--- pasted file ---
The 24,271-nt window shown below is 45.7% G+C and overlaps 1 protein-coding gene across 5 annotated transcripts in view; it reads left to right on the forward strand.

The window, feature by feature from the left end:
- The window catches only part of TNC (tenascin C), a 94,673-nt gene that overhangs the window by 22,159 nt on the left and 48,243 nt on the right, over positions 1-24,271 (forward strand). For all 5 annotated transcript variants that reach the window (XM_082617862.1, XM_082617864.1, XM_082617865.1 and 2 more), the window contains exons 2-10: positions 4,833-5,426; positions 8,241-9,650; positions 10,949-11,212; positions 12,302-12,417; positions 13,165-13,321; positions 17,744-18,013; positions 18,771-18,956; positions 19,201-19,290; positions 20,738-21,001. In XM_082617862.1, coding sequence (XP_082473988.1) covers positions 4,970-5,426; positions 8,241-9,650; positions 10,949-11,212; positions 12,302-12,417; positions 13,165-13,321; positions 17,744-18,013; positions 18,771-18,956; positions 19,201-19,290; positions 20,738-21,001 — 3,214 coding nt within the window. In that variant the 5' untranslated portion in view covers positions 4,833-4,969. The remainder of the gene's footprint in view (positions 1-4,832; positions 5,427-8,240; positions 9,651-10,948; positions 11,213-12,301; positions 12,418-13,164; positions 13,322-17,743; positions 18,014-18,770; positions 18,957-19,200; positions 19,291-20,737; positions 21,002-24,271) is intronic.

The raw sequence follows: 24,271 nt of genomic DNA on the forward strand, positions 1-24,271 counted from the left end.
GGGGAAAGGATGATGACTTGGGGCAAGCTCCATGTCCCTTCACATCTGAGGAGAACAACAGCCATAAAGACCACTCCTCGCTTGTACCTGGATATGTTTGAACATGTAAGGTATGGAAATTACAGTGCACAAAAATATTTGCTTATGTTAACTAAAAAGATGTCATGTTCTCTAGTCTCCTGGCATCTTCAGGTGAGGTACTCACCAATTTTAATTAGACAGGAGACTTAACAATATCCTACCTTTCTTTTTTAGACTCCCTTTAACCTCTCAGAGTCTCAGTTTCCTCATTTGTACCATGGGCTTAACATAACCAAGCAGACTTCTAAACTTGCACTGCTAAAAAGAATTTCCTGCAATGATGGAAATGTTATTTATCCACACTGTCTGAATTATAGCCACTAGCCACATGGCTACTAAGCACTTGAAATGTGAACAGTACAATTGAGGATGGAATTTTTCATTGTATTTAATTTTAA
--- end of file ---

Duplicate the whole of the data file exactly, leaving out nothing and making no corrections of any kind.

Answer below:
The 24,271-nt window shown below is 45.7% G+C and overlaps 1 protein-coding gene across 5 annotated transcripts in view; it reads left to right on the forward strand.

The window, feature by feature from the left end:
- The window catches only part of TNC (tenascin C), a 94,673-nt gene that overhangs the window by 22,159 nt on the left and 48,243 nt on the right, over positions 1-24,271 (forward strand). For all 5 annotated transcript variants that reach the window (XM_082617862.1, XM_082617864.1, XM_082617865.1 and 2 more), the window contains exons 2-10: positions 4,833-5,426; positions 8,241-9,650; positions 10,949-11,212; positions 12,302-12,417; positions 13,165-13,321; positions 17,744-18,013; positions 18,771-18,956; positions 19,201-19,290; positions 20,738-21,001. In XM_082617862.1, coding sequence (XP_082473988.1) covers positions 4,970-5,426; positions 8,241-9,650; positions 10,949-11,212; positions 12,302-12,417; positions 13,165-13,321; positions 17,744-18,013; positions 18,771-18,956; positions 19,201-19,290; positions 20,738-21,001 — 3,214 coding nt within the window. In that variant the 5' untranslated portion in view covers positions 4,833-4,969. The remainder of the gene's footprint in view (positions 1-4,832; positions 5,427-8,240; positions 9,651-10,948; positions 11,213-12,301; positions 12,418-13,164; positions 13,322-17,743; positions 18,014-18,770; positions 18,957-19,200; positions 19,291-20,737; positions 21,002-24,271) is intronic.

The raw sequence follows: 24,271 nt of genomic DNA on the forward strand, positions 1-24,271 counted from the left end.
GGGGAAAGGATGATGACTTGGGGCAAGCTCCATGTCCCTTCACATCTGAGGAGAACAACAGCCATAAAGACCACTCCTCGCTTGTACCTGGATATGTTTGAACATGTAAGGTATGGAAATTACAGTGCACAAAAATATTTGCTTATGTTAACTAAAAAGATGTCATGTTCTCTAGTCTCCTGGCATCTTCAGGTGAGGTACTCACCAATTTTAATTAGACAGGAGACTTAACAATATCCTACCTTTCTTTTTTAGACTCCCTTTAACCTCTCAGAGTCTCAGTTTCCTCATTTGTACCATGGGCTTAACATAACCAAGCAGACTTCTAAACTTGCACTGCTAAAAAGAATTTCCTGCAATGATGGAAATGTTATTTATCCACACTGTCTGAATTATAGCCACTAGCCACATGGCTACTAAGCACTTGAAATGTGAACAGTACAATTGAGGATGGAATTTTTCATTGTATTTAATTTTAA